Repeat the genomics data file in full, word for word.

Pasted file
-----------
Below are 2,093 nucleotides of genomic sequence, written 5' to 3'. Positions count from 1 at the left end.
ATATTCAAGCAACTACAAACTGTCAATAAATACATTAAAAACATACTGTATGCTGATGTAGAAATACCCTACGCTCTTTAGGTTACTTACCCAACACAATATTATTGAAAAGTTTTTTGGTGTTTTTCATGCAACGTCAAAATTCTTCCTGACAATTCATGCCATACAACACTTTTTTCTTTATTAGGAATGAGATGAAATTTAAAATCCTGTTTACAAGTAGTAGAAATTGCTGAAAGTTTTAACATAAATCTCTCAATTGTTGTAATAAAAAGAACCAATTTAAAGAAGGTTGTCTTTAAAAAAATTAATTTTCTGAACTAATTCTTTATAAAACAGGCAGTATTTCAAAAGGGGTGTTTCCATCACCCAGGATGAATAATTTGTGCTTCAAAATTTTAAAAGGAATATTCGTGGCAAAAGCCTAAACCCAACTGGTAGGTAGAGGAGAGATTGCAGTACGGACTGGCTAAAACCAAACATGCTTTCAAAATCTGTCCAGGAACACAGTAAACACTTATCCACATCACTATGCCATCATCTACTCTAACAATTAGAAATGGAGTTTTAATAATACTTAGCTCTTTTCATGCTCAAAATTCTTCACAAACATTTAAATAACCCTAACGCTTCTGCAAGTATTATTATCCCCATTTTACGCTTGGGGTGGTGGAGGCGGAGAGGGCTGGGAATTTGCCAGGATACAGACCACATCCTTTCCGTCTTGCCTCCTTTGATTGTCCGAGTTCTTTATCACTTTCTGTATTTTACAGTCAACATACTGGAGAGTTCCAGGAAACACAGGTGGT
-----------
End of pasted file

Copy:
Below are 2,093 nucleotides of genomic sequence, written 5' to 3'. Positions count from 1 at the left end.
ATATTCAAGCAACTACAAACTGTCAATAAATACATTAAAAACATACTGTATGCTGATGTAGAAATACCCTACGCTCTTTAGGTTACTTACCCAACACAATATTATTGAAAAGTTTTTTGGTGTTTTTCATGCAACGTCAAAATTCTTCCTGACAATTCATGCCATACAACACTTTTTTCTTTATTAGGAATGAGATGAAATTTAAAATCCTGTTTACAAGTAGTAGAAATTGCTGAAAGTTTTAACATAAATCTCTCAATTGTTGTAATAAAAAGAACCAATTTAAAGAAGGTTGTCTTTAAAAAAATTAATTTTCTGAACTAATTCTTTATAAAACAGGCAGTATTTCAAAAGGGGTGTTTCCATCACCCAGGATGAATAATTTGTGCTTCAAAATTTTAAAAGGAATATTCGTGGCAAAAGCCTAAACCCAACTGGTAGGTAGAGGAGAGATTGCAGTACGGACTGGCTAAAACCAAACATGCTTTCAAAATCTGTCCAGGAACACAGTAAACACTTATCCACATCACTATGCCATCATCTACTCTAACAATTAGAAATGGAGTTTTAATAATACTTAGCTCTTTTCATGCTCAAAATTCTTCACAAACATTTAAATAACCCTAACGCTTCTGCAAGTATTATTATCCCCATTTTACGCTTGGGGTGGTGGAGGCGGAGAGGGCTGGGAATTTGCCAGGATACAGACCACATCCTTTCCGTCTTGCCTCCTTTGATTGTCCGAGTTCTTTATCACTTTCTGTATTTTACAGTCAACATACTGGAGAGTTCCAGGAAACACAGGTGGT